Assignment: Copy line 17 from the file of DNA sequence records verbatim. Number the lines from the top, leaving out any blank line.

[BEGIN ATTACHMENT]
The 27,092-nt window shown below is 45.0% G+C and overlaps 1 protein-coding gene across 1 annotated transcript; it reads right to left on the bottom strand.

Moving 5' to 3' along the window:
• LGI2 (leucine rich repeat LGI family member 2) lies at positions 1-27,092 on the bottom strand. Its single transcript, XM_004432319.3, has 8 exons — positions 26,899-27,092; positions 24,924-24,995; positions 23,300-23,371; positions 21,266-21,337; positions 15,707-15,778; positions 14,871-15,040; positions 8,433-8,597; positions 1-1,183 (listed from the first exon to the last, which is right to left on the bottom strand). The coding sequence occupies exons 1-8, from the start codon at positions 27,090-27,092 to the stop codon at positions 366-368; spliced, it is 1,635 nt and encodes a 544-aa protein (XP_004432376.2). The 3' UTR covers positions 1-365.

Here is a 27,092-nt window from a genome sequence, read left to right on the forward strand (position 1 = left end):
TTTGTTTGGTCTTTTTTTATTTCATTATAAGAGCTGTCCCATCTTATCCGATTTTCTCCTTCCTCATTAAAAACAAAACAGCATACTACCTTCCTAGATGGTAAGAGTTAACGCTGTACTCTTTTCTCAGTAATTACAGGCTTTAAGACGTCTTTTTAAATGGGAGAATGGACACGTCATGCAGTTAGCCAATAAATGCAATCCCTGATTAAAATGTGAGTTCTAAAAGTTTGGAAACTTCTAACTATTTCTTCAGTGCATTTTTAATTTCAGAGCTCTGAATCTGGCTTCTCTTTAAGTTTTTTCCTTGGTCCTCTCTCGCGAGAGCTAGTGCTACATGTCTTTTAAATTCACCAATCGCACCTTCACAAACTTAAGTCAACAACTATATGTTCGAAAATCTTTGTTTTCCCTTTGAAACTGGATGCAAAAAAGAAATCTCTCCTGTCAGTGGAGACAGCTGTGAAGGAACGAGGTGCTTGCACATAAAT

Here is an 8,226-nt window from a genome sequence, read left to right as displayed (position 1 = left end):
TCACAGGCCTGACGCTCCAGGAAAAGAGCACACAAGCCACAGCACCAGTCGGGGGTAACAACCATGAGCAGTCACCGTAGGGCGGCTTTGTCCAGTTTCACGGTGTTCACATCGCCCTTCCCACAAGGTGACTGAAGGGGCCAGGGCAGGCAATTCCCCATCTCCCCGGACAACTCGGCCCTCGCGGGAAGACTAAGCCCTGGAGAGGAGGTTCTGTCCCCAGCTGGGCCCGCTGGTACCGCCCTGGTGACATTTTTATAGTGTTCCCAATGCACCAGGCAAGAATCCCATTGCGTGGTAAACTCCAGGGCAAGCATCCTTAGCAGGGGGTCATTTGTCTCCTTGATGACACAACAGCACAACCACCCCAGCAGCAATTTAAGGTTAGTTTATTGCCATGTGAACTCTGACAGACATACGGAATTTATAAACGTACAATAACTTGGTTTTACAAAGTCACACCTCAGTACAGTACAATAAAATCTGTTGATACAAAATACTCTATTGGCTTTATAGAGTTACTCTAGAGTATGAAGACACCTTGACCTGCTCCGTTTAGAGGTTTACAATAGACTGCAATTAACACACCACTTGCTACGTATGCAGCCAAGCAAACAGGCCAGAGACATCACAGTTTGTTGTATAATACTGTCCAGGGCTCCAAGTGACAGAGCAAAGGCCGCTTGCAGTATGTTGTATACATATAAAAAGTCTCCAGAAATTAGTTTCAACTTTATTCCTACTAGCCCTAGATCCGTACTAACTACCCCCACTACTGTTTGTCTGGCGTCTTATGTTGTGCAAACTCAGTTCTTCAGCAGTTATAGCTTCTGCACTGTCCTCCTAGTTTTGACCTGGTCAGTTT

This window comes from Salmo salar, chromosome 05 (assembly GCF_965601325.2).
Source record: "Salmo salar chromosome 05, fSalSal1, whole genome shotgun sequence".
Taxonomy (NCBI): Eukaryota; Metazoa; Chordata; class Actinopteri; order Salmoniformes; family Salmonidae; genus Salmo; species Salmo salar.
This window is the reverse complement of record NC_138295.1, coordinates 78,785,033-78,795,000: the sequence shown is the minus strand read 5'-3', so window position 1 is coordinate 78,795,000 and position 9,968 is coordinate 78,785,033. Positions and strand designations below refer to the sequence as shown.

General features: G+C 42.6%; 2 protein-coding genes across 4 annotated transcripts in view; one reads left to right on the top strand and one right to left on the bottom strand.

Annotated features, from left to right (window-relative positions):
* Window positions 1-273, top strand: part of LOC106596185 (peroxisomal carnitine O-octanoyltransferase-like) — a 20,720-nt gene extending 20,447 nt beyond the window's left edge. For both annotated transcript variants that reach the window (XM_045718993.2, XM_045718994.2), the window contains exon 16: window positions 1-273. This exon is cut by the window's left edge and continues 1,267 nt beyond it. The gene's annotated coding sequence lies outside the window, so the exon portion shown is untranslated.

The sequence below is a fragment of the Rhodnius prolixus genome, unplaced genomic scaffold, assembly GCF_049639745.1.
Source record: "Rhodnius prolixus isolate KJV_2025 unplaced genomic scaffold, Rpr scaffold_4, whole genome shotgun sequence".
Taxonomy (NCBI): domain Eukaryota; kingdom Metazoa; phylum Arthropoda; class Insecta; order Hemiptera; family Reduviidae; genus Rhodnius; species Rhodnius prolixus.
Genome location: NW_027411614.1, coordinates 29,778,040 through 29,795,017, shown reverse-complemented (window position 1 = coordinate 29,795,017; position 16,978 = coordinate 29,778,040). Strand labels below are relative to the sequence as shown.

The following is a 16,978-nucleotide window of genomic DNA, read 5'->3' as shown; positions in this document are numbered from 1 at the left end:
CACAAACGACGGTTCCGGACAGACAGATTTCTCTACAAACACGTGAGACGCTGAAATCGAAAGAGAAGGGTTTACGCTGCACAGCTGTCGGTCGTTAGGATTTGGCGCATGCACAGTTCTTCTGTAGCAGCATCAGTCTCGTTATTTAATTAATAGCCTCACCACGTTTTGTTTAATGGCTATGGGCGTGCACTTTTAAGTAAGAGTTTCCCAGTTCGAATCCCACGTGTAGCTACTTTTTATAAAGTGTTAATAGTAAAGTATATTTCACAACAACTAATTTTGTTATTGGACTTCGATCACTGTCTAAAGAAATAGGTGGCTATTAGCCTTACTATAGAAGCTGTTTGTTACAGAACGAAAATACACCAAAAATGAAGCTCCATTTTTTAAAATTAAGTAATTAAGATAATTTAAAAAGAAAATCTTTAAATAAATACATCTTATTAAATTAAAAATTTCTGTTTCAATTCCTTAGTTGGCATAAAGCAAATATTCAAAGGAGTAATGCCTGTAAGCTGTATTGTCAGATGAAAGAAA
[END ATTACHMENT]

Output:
Taxonomy (NCBI): domain Eukaryota; kingdom Metazoa; phylum Arthropoda; class Insecta; order Hemiptera; family Reduviidae; genus Rhodnius; species Rhodnius prolixus.